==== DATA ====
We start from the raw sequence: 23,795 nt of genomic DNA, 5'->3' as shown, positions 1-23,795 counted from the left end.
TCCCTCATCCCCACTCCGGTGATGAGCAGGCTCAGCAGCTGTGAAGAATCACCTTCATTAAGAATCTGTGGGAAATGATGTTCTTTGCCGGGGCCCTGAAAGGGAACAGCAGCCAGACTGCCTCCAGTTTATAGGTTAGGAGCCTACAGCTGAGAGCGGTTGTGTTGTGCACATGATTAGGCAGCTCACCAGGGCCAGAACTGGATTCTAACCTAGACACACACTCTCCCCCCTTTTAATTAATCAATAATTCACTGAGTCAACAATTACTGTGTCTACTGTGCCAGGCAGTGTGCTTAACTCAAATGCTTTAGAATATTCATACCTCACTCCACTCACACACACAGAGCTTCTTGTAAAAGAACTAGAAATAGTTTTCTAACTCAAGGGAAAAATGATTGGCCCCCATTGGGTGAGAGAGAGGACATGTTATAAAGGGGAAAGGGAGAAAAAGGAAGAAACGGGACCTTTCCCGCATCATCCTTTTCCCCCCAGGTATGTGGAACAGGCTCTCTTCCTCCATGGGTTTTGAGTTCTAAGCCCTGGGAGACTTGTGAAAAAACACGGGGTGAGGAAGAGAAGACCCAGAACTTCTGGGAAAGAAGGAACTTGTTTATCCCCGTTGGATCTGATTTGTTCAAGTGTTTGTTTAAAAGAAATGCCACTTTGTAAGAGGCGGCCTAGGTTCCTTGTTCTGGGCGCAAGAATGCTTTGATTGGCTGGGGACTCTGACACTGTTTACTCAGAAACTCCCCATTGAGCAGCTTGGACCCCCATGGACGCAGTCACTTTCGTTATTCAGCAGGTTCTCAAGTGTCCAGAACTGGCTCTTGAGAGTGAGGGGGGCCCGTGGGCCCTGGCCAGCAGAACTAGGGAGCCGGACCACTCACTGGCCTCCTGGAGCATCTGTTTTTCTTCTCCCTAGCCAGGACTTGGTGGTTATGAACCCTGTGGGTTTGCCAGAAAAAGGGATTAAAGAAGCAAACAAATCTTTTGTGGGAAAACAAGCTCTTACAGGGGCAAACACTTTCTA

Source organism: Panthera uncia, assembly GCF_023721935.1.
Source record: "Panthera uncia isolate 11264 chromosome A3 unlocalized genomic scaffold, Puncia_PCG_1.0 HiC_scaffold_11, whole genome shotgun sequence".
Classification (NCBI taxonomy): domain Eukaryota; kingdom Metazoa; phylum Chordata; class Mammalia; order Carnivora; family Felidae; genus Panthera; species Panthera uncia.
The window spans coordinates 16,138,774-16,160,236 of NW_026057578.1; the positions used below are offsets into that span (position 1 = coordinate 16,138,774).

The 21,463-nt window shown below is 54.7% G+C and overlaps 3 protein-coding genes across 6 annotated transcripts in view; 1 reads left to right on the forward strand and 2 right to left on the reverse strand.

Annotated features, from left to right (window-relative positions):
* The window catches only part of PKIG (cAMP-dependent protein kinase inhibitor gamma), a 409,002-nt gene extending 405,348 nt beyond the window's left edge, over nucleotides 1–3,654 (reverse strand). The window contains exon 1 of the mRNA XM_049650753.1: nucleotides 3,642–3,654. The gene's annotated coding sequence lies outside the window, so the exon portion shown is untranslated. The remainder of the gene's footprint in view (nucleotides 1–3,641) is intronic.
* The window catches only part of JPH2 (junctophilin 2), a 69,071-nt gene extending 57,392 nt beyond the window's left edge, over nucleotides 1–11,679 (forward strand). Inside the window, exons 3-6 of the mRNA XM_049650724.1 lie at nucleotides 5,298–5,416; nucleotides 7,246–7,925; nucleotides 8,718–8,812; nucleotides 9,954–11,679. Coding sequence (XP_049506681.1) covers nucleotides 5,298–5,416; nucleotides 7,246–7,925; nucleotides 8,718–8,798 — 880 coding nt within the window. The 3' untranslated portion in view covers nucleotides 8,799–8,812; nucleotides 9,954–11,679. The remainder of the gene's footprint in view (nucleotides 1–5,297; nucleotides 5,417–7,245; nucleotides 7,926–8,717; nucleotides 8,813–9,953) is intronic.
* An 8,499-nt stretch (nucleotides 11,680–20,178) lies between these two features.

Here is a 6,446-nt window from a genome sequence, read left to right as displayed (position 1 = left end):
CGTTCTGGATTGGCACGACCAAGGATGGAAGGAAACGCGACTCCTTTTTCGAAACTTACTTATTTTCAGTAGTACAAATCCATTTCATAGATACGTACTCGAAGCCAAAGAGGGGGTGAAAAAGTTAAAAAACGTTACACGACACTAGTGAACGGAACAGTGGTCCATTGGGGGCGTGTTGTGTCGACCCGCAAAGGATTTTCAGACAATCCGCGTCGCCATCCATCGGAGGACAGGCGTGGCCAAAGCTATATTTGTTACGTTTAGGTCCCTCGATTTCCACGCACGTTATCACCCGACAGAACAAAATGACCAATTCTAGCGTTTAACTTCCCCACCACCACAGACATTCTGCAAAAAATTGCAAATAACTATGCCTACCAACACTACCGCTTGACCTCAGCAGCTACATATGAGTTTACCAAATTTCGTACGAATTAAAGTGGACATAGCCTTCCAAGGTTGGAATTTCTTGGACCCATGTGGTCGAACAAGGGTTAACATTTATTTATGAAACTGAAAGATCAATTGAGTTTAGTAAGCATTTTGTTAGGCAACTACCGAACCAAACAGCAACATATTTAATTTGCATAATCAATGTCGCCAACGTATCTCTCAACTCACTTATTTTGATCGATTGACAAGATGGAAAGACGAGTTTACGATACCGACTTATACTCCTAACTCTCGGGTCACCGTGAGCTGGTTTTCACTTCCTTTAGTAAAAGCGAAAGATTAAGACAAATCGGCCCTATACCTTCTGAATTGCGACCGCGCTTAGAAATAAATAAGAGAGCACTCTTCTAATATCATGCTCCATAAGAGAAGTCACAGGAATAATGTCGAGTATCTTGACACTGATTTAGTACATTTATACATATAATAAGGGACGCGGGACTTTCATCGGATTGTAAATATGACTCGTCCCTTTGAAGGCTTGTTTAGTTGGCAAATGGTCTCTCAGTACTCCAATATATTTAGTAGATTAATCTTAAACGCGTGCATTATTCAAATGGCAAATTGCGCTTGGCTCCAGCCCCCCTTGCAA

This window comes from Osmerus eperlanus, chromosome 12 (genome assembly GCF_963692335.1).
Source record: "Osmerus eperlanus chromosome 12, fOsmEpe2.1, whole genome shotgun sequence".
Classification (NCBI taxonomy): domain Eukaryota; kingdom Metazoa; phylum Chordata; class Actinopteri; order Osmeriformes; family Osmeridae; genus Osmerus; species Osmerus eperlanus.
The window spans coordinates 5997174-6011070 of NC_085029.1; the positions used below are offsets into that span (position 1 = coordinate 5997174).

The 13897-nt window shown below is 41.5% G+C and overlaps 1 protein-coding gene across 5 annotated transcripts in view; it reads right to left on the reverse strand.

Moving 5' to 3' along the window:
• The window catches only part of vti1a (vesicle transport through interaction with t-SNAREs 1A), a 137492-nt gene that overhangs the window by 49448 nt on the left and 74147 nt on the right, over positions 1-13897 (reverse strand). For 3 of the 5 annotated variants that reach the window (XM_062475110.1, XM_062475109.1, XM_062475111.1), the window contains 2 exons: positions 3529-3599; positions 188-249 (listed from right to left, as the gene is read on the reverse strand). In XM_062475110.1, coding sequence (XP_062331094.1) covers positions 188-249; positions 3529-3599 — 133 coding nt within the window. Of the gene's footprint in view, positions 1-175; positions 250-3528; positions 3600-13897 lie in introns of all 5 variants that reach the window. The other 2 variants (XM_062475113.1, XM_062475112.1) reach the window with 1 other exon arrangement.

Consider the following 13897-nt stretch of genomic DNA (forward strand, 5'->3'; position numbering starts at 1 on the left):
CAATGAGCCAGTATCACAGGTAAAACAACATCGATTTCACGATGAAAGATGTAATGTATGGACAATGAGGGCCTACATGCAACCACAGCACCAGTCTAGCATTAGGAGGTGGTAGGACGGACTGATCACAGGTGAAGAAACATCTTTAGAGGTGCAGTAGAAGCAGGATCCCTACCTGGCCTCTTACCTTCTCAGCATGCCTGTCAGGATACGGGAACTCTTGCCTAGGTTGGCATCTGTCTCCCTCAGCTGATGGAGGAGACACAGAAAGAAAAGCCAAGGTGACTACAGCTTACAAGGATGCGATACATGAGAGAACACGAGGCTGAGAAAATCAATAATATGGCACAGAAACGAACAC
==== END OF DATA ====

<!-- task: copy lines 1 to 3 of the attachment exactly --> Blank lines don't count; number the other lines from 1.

We start from the raw sequence: 23,795 nt of genomic DNA, 5'->3' as shown, positions 1-23,795 counted from the left end.
TCCCTCATCCCCACTCCGGTGATGAGCAGGCTCAGCAGCTGTGAAGAATCACCTTCATTAAGAATCTGTGGGAAATGATGTTCTTTGCCGGGGCCCTGAAAGGGAACAGCAGCCAGACTGCCTCCAGTTTATAGGTTAGGAGCCTACAGCTGAGAGCGGTTGTGTTGTGCACATGATTAGGCAGCTCACCAGGGCCAGAACTGGATTCTAACCTAGACACACACTCTCCCCCCTTTTAATTAATCAATAATTCACTGAGTCAACAATTACTGTGTCTACTGTGCCAGGCAGTGTGCTTAACTCAAATGCTTTAGAATATTCATACCTCACTCCACTCACACACACAGAGCTTCTTGTAAAAGAACTAGAAATAGTTTTCTAACTCAAGGGAAAAATGATTGGCCCCCATTGGGTGAGAGAGAGGACATGTTATAAAGGGGAAAGGGAGAAAAAGGAAGAAACGGGACCTTTCCCGCATCATCCTTTTCCCCCCAGGTATGTGGAACAGGCTCTCTTCCTCCATGGGTTTTGAGTTCTAAGCCCTGGGAGACTTGTGAAAAAACACGGGGTGAGGAAGAGAAGACCCAGAACTTCTGGGAAAGAAGGAACTTGTTTATCCCCGTTGGATCTGATTTGTTCAAGTGTTTGTTTAAAAGAAATGCCACTTTGTAAGAGGCGGCCTAGGTTCCTTGTTCTGGGCGCAAGAATGCTTTGATTGGCTGGGGACTCTGACACTGTTTACTCAGAAACTCCCCATTGAGCAGCTTGGACCCCCATGGACGCAGTCACTTTCGTTATTCAGCAGGTTCTCAAGTGTCCAGAACTGGCTCTTGAGAGTGAGGGGGGCCCGTGGGCCCTGGCCAGCAGAACTAGGGAGCCGGACCACTCACTGGCCTCCTGGAGCATCTGTTTTTCTTCTCCCTAGCCAGGACTTGGTGGTTATGAACCCTGTGGGTTTGCCAGAAAAAGGGATTAAAGAAGCAAACAAATCTTTTGTGGGAAAACAAGCTCTTACAGGGGCAAACACTTTCTA

Source organism: Panthera uncia, assembly GCF_023721935.1.